Cost of emissions

In a recent proposal from the European commission harmonised rules for public procurement are proposed:

The proposal has the ambition to promote clean and energy efficient vehicles.

A major difficulty is to find the right level of detail, to give efficient support and still open for new initiatives.

This is commonly done by maintaining technology neutrality, to address the targeted properties, energy consumption, emissions of green house gases etc.

Spontaneously, I feel that the proposal has found a very efficient approach.

By targeting life cycle cost in article 3.1:

For the purposes of this Directive, operational lifetime costs for energy consumption,

CO2 emissions, and pollutant emissions linked to the operation of the vehicles under

procurement shall be monetised and calculated following the methodology set out in

points (a), (b) and (c).


In the annex table 2 sets values to the cost of some emissions.

Table 2: Cost for emissions in road transport (in 2007 prices):

CO2   2 €cents/kg

NOx  0.44 €cents/g

NMHC 0.1 €cents/g

Particulate Matter  8.7 €cents/g

The prices will be adjusted year by year, as more knowledge about the cost is gained. I am sure that there will be a lot of debate about specific values and that some adjustments may be made. But those are detail.

I am impressed that the commission had the guts to set official values for the cost of emissions and to use them comparing different means of transports.

It certainly supports the technology neutral approach!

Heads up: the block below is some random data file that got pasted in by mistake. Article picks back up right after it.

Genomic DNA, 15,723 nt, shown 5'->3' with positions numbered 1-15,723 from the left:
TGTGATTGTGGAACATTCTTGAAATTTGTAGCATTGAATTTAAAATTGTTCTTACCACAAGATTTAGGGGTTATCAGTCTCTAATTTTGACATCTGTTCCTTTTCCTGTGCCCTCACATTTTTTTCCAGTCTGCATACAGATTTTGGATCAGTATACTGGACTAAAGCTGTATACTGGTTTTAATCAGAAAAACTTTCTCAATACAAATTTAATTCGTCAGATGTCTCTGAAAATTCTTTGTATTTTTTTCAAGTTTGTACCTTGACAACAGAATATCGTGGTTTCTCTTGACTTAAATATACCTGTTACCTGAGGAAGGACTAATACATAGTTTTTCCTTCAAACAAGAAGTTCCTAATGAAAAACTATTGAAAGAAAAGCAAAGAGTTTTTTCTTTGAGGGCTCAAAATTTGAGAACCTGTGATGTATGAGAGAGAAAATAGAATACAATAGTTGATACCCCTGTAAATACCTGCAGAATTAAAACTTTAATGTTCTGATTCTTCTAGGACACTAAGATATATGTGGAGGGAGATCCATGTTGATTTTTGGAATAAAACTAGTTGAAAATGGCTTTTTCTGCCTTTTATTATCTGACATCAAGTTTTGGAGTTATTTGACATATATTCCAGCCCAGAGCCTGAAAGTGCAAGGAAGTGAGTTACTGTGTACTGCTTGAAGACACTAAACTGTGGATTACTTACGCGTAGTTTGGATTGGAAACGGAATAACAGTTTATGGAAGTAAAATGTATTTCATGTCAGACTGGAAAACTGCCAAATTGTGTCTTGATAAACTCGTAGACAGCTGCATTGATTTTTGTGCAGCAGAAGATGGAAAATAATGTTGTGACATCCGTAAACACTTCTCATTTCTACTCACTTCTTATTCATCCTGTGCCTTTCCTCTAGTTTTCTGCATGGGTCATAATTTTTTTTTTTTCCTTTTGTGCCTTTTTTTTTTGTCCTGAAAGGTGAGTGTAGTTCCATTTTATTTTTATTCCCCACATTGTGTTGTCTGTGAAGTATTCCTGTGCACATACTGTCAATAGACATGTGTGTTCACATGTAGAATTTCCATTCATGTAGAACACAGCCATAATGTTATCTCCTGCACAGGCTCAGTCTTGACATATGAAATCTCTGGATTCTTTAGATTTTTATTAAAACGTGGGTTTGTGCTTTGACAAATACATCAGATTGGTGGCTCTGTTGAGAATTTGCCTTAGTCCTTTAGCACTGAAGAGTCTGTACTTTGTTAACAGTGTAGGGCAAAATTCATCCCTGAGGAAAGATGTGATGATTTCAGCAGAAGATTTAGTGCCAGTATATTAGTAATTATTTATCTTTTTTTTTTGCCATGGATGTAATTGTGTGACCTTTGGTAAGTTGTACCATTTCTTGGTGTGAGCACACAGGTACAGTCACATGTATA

In a future extension it will be interesting to se how we can adjust the cost for the emissions to account for regional differences for the emissions where this is justified. For example 1 g NOx should have a different cost in London as compared to northern Finland. But, again those are details.

Now, the same principles can be used for evaluating different means of transports trams, metro, bus, etc.

Most importantly we can from now on put a price on the cost of the emissions, independently of where in the well-to-wheel chain the energy is converted.

CO2generated in a coal powered electricity plant, where the electricity is used to motor the tram, in the total well-to-wheel life cycle cost, it will have equal price as the C02 from a diesel bus.

The proposal promotes the most cost efficient way to achieve environmental improvement and will thus be good for competitiveness.

This is an important subject and I have reasons to return to it at future dates.


About volvobuses

Adjunct Professor of Catalysis at Chalmers University of Technology. Lives in Gothenburg, Sweden, with my wife and three daughters born in 1991, 1994 and 1997. Is a passionate runner.
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